The NIKE Code: A Hybrid Godunov Method for Radiation Hydrodynamics

Michael Sekora, Princeton University

Photo of Michael Sekora

Radiation hydrodynamics is a fluid description of matter (plasma) that absorbs and emits electromagnetic radiation and in so doing modifies dynamical behavior. The coupling between matter and radiation is significant in many phenomena related to astrophysics and plasma physics, where radiation comprises a major fraction of the system’s internal energy and momentum and provides the dominant transport mechanism. Our research focuses on a numerical method that we have been developing for radiation hydrodynamics (i.e., conservation laws with stiff source terms) that is asymptotically preserving and uniformly well behaved from the free streaming (hyperbolic) limit through the equilibrium diffusion (parabolic) limit and to the strong diffusion (hyperbolic) limit.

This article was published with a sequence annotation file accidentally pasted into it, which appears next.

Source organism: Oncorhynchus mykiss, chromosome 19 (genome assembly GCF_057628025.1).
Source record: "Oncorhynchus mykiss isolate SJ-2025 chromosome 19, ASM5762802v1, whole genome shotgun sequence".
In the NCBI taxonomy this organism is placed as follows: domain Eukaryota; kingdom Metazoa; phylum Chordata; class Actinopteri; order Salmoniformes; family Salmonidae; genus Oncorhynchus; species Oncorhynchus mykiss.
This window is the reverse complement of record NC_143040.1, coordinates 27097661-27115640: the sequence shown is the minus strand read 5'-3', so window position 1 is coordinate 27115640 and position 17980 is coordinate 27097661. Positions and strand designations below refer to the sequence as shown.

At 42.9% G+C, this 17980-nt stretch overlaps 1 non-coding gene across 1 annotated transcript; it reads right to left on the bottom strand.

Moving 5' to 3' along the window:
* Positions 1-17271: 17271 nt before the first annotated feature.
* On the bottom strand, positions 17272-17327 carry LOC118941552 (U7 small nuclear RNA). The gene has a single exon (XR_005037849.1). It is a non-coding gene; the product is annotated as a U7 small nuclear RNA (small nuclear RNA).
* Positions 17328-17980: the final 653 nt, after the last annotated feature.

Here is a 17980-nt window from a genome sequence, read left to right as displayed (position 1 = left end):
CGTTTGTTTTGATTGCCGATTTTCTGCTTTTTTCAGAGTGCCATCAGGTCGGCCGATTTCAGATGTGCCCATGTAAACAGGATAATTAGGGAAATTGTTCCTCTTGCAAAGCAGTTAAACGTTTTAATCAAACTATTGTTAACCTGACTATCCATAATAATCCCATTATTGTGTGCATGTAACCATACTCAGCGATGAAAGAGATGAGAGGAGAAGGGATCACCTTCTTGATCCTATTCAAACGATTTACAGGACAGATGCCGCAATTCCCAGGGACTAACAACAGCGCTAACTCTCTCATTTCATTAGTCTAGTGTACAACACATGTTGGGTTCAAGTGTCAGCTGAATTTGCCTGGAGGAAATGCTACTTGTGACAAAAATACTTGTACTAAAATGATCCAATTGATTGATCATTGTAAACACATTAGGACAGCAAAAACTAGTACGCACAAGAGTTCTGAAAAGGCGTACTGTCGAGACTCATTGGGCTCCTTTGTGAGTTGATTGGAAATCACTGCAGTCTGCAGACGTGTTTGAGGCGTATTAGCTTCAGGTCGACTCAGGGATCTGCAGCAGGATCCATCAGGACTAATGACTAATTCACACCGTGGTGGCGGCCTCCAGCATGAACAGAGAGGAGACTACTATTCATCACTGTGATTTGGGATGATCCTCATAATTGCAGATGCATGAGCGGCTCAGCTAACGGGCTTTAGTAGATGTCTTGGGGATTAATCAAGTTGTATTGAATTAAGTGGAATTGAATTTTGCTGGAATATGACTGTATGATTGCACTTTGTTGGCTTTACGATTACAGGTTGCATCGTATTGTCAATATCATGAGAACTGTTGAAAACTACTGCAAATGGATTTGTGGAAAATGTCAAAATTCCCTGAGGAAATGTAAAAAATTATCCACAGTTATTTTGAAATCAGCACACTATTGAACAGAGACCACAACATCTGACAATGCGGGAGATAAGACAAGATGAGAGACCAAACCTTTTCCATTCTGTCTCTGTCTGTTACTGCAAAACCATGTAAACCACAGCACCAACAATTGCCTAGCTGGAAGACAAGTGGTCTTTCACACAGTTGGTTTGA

The algorithm presented here is a hybrid method that incorporates a backward Euler upwinding scheme for the radiation components and a modified Godunov scheme for the material components. The backward Euler scheme is a 1st order accurate technique that uses an implicit HLLE flux function to temporally advance the radiation components according to the material flow scale. The modified Godunov scheme is a 2nd order accurate technique that directly couples stiff source term effects to the hyperbolic structure of the system of conservation laws. The modified Godunov method is composed of a predictor step that is based on Duhamel’s principle and a corrector step that is based on Picard iteration. The Godunov scheme is explicit on the material flow scale but is unsplit and fully couples matter and source terms without invoking a diffusion-type approximation.

Abstract Author(s): Michael Sekora, James Stone